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Who are the REAL Feminist Role Models?

October 03, 2016

Who are the REAL Feminist Role Models?

I have often wondered what it is I am missing that other women seem to have.  Why do I find it so hard to keep looking like I've just walked out of the hairdresser, with a perfect face of make-up and uncreased clothes, for more than 2 minutes?  Why can't I set a good example and at least appear to be in control? 

Laddered tights!

I mentioned this to another woman at a business networking meeting - she thought she knew me reasonably well until this point.  Her reaction was a revelation "You always seem so in control" she said "I had no idea you felt in the least bit insecure!  In fact I always thought of you as a great feminist role model".  I was momentarily speechless, for quite a long moment.

Now I hate labels.  The idea that everything can be categorised, tagged and put in neat little boxes has never appealed to me.  So to be labelled a feminist was a bit of a shock.  Not just because I think of "feminist" as another label, which is all too often used as a negative.  So I got to wondering "What does feminism really mean"?

This is what a feminist looks like!

A definition I found useful (thanks to the excellent blog by Cathy Reisenwitz) is:

"Feminism is the belief in the social, political, and economic equality of the sexes."

Nowhere in that definition does it say you have to be a woman to be a feminist.  In fact I think it would help some men to understand that when women talk about feminism they are really talking about equality as human beings.  Yet feminism is often presented negatively as women wanting to get the better of men.  And feminists are portrayed as bra-burning harridans with no sense of taste or style.

Man hating ball breaking hairy legged feminist

The feminist movement, whilst lead by women, was supported by forward thinking men.  It helped women get the vote, obtain equal rights for jobs, made laws to control domestic violence, help women obtain the rights to own property, to divorce, to have access to birth control and to have possession of their own bodies.  All of this is empowering and positive.  But the message has got a bit lost.

 

The trouble with all this equality is that some of the bad things women have had to put up with are now affecting men (and I don't mean period pains!)  Every day women AND men are bombarded with imagery which taps into their body image insecurities and reminds them of their imperfections. While it's great to have men finally taking better care of their personal grooming, there is the daily assault showing men with perfect abs and lean toned legs as the aspirational "norm".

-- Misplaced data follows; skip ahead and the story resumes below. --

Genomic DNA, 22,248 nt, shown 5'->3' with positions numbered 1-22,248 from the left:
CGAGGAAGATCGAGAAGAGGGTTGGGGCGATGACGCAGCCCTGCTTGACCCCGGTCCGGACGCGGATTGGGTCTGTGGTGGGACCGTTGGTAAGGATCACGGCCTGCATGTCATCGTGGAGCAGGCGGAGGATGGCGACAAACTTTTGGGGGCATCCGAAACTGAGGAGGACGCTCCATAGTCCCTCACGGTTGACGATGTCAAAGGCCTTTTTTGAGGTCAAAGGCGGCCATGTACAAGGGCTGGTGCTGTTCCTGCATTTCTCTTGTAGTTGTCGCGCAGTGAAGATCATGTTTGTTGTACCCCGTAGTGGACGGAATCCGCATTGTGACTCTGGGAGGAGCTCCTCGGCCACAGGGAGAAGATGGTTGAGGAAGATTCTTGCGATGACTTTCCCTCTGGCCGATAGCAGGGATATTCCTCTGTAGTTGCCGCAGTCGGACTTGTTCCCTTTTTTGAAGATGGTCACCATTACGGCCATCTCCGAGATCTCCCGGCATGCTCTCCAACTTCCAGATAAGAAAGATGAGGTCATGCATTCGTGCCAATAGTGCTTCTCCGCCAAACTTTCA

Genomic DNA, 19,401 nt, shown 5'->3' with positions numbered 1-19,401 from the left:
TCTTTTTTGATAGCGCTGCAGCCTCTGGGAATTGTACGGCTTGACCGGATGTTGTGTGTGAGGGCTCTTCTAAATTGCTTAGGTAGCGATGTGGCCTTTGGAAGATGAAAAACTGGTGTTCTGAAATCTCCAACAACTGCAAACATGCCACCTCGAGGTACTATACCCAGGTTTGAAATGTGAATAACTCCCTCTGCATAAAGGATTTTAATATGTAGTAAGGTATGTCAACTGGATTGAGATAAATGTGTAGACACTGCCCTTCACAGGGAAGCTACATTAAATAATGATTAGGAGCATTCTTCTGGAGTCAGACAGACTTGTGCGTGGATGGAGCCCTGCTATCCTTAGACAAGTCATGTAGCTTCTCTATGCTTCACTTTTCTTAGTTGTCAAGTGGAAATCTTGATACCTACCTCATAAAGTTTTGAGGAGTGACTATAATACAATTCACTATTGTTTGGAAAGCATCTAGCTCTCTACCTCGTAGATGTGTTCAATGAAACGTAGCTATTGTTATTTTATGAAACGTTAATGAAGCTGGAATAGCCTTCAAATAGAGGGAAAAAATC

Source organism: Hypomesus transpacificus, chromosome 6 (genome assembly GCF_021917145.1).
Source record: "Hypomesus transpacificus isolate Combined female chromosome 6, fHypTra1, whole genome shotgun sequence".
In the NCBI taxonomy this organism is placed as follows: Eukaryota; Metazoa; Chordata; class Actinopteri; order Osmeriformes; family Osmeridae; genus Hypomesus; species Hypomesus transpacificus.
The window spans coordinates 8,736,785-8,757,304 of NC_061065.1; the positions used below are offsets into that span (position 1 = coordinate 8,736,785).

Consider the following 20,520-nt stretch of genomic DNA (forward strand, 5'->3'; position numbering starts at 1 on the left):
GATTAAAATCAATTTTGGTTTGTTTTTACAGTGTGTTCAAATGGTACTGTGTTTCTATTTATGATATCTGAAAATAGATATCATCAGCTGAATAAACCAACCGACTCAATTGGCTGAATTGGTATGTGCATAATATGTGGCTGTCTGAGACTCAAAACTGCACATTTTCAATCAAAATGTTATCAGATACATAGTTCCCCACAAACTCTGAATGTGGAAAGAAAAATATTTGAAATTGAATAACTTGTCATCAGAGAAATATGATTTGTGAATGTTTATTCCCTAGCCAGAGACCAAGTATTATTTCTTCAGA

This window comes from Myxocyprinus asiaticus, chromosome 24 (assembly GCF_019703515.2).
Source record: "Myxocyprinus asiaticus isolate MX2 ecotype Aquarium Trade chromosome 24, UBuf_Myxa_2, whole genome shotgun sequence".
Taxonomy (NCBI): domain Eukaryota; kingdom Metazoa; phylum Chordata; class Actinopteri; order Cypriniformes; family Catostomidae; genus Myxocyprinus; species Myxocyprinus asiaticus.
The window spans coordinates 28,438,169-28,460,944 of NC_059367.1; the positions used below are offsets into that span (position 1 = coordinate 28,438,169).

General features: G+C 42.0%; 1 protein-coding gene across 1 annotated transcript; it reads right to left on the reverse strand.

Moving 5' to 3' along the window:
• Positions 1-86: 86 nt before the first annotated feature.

Sheryl Sandberg points out in her book "Lean In" - Perfection is the enemy.  And it's not just a female thing. There is no such thing as "having it all" regardless of what gender you are. There is always some compromise.  And once you figure out that being yourself, in whatever form that takes, is mentally a much better place to be then life starts to appear a whole lot easier.  Albeit that I realise this is a complete simplification of a very complex issue.

Perfect legs in black tights 

So I am going to take being called a feminist role model as a compliment. Some of the many other men and women who I admire for their positive gender attitudes can bear the same label.  There are many people who cross my daily path (either in person or in the busy hustle of social media) who show great bravery by standing up for who they are.  And they are great role models for those, who like me, sometimes feel a little less than perfect.

 

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Size Guide

20d and 50d Tights and Stay-ups

Beauty Tights

70d Tights

Dress Size

Dress Size

Dress Size

Small

8-10

8-10

10-12

Medium

12-14

12-14

14-16

Large

16-18

16-18

18-20

Large +

20-22

20-22

22-24

Leg Length

For over 5’9” choose a size up

L1 up to 5’6” and L2 for 5’7” and over

For over 5’9” choose the size up

Seamless Tights

Heights

Weight

Average dress size

Up to height 5'4"

55kg / 8st 10lb

8-10

Up to height 5'4"

68kg / 10st 10lb

12-14

5'5" - 5'9"

61kg / 9st 8lb

10-12

5'5" - 5'9"

74kg / 11st 9lb

14-16

5'10" - 6'0"

63kg / 10st

10-12

Seamless tights are very stretchy and soft and will suit the leg length typical of the sizes above